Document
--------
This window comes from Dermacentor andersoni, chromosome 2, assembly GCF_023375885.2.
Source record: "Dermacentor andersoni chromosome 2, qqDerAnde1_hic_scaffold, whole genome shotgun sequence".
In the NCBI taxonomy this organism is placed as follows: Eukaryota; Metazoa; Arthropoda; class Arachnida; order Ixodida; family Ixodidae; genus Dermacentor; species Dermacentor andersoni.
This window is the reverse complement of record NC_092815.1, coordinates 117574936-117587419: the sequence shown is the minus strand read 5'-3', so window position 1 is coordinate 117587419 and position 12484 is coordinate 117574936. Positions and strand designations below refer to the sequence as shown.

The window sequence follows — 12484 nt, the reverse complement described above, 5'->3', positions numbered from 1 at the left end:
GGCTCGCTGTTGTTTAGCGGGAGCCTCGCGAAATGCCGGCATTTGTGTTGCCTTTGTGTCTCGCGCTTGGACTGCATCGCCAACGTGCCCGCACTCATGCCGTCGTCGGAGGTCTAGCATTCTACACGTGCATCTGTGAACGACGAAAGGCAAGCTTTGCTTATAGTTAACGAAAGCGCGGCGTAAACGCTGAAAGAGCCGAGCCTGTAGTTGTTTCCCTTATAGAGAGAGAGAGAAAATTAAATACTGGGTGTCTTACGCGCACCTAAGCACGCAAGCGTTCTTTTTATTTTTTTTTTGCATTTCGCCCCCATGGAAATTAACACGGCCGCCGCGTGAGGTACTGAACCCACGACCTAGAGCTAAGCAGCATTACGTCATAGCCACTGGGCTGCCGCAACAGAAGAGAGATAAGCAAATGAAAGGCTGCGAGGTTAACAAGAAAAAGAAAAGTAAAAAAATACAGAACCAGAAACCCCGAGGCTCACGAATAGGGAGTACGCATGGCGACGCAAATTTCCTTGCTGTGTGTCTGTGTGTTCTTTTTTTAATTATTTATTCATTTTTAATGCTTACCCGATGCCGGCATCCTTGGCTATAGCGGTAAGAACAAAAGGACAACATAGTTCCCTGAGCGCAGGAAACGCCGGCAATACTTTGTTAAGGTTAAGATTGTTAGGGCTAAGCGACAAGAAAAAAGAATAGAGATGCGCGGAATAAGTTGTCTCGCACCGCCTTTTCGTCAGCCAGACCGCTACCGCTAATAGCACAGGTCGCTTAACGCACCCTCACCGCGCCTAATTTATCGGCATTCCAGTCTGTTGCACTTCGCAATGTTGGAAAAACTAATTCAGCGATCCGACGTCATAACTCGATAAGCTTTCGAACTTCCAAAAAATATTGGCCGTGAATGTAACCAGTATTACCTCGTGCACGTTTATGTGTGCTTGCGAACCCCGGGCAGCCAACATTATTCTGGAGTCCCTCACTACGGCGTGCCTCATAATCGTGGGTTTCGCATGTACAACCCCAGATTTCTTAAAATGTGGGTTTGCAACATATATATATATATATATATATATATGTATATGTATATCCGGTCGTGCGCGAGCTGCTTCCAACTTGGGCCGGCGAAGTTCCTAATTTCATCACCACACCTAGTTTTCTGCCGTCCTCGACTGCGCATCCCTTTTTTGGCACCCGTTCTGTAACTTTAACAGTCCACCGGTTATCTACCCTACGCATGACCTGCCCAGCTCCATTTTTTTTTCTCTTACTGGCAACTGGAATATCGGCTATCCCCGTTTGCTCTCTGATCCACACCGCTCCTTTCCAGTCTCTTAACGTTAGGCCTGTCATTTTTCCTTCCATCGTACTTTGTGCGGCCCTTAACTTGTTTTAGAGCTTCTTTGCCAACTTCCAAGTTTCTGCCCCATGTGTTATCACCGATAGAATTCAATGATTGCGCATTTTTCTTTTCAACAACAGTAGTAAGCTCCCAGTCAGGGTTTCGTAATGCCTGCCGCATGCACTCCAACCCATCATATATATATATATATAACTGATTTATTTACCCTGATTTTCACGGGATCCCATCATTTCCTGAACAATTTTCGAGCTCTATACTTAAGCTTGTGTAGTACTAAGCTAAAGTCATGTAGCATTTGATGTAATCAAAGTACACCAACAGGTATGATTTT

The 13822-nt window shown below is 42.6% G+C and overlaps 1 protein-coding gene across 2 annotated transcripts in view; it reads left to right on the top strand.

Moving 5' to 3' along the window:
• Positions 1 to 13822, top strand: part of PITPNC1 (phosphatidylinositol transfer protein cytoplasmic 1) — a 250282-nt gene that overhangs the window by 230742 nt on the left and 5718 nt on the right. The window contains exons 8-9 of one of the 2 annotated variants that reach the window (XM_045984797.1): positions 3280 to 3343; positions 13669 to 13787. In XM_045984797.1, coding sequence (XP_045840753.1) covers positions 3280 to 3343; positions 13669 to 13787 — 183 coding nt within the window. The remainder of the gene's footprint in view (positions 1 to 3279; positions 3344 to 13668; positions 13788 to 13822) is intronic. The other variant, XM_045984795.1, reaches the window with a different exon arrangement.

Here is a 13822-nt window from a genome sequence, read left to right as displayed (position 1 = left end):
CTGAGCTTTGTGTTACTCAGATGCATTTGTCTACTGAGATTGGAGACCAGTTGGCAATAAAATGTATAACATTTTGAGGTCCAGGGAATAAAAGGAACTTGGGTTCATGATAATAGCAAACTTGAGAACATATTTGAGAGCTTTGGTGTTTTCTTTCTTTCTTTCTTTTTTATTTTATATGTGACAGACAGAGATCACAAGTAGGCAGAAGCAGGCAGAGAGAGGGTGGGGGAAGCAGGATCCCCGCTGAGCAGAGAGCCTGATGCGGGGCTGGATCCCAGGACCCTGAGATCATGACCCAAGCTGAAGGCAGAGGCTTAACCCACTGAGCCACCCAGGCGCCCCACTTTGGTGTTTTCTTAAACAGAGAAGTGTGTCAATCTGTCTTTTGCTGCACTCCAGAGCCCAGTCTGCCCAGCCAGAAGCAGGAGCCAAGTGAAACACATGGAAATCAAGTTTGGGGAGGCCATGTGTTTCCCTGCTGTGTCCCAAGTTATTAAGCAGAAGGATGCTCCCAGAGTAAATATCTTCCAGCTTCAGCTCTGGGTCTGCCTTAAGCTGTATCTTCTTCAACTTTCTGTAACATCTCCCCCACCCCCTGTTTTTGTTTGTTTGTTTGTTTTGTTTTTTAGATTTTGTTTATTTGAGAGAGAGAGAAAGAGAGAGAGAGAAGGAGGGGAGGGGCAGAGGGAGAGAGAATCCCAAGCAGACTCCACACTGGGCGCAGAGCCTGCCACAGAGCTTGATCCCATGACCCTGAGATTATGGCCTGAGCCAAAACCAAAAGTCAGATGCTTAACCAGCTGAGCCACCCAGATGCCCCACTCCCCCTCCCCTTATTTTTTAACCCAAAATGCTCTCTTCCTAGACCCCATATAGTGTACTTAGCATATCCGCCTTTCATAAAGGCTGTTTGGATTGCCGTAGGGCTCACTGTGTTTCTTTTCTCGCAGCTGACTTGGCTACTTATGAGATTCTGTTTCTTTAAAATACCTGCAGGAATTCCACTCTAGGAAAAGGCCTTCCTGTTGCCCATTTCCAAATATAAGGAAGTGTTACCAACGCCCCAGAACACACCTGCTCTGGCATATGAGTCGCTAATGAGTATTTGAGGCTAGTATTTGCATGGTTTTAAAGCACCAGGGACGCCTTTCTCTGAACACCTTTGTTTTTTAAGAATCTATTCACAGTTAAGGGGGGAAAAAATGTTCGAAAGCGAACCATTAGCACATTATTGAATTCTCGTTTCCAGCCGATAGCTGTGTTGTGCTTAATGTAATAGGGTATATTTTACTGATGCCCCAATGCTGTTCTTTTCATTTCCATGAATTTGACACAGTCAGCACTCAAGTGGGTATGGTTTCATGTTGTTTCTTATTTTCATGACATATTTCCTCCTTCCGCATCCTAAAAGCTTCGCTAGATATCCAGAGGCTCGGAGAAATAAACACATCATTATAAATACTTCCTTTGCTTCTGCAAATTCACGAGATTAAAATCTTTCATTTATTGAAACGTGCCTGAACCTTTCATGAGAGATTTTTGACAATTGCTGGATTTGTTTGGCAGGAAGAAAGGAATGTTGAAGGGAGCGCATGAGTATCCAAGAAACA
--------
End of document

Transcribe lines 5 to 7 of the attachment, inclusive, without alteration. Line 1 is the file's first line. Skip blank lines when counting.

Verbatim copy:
The window sequence follows — 12484 nt, the reverse complement described above, 5'->3', positions numbered from 1 at the left end:
GGCTCGCTGTTGTTTAGCGGGAGCCTCGCGAAATGCCGGCATTTGTGTTGCCTTTGTGTCTCGCGCTTGGACTGCATCGCCAACGTGCCCGCACTCATGCCGTCGTCGGAGGTCTAGCATTCTACACGTGCATCTGTGAACGACGAAAGGCAAGCTTTGCTTATAGTTAACGAAAGCGCGGCGTAAACGCTGAAAGAGCCGAGCCTGTAGTTGTTTCCCTTATAGAGAGAGAGAGAAAATTAAATACTGGGTGTCTTACGCGCACCTAAGCACGCAAGCGTTCTTTTTATTTTTTTTTTGCATTTCGCCCCCATGGAAATTAACACGGCCGCCGCGTGAGGTACTGAACCCACGACCTAGAGCTAAGCAGCATTACGTCATAGCCACTGGGCTGCCGCAACAGAAGAGAGATAAGCAAATGAAAGGCTGCGAGGTTAACAAGAAAAAGAAAAGTAAAAAAATACAGAACCAGAAACCCCGAGGCTCACGAATAGGGAGTACGCATGGCGACGCAAATTTCCTTGCTGTGTGTCTGTGTGTTCTTTTTTTAATTATTTATTCATTTTTAATGCTTACCCGATGCCGGCATCCTTGGCTATAGCGGTAAGAACAAAAGGACAACATAGTTCCCTGAGCGCAGGAAACGCCGGCAATACTTTGTTAAGGTTAAGATTGTTAGGGCTAAGCGACAAGAAAAAAGAATAGAGATGCGCGGAATAAGTTGTCTCGCACCGCCTTTTCGTCAGCCAGACCGCTACCGCTAATAGCACAGGTCGCTTAACGCACCCTCACCGCGCCTAATTTATCGGCATTCCAGTCTGTTGCACTTCGCAATGTTGGAAAAACTAATTCAGCGATCCGACGTCATAACTCGATAAGCTTTCGAACTTCCAAAAAATATTGGCCGTGAATGTAACCAGTATTACCTCGTGCACGTTTATGTGTGCTTGCGAACCCCGGGCAGCCAACATTATTCTGGAGTCCCTCACTACGGCGTGCCTCATAATCGTGGGTTTCGCATGTACAACCCCAGATTTCTTAAAATGTGGGTTTGCAACATATATATATATATATATATATATATGTATATGTATATCCGGTCGTGCGCGAGCTGCTTCCAACTTGGGCCGGCGAAGTTCCTAATTTCATCACCACACCTAGTTTTCTGCCGTCCTCGACTGCGCATCCCTTTTTTGGCACCCGTTCTGTAACTTTAACAGTCCACCGGTTATCTACCCTACGCATGACCTGCCCAGCTCCATTTTTTTTTCTCTTACTGGCAACTGGAATATCGGCTATCCCCGTTTGCTCTCTGATCCACACCGCTCCTTTCCAGTCTCTTAACGTTAGGCCTGTCATTTTTCCTTCCATCGTACTTTGTGCGGCCCTTAACTTGTTTTAGAGCTTCTTTGCCAACTTCCAAGTTTCTGCCCCATGTGTTATCACCGATAGAATTCAATGATTGCGCATTTTTCTTTTCAACAACAGTAGTAAGCTCCCAGTCAGGGTTTCGTAATGCCTGCCGCATGCACTCCAACCCATCATATATATATATATATAACTGATTTATTTACCCTGATTTTCACGGGATCCCATCATTTCCTGAACAATTTTCGAGCTCTATACTTAAGCTTGTGTAGTACTAAGCTAAAGTCATGTAGCATTTGATGTAATCAAAGTACACCAACAGGTATGATTTT

The 13822-nt window shown below is 42.6% G+C and overlaps 1 protein-coding gene across 2 annotated transcripts in view; it reads left to right on the top strand.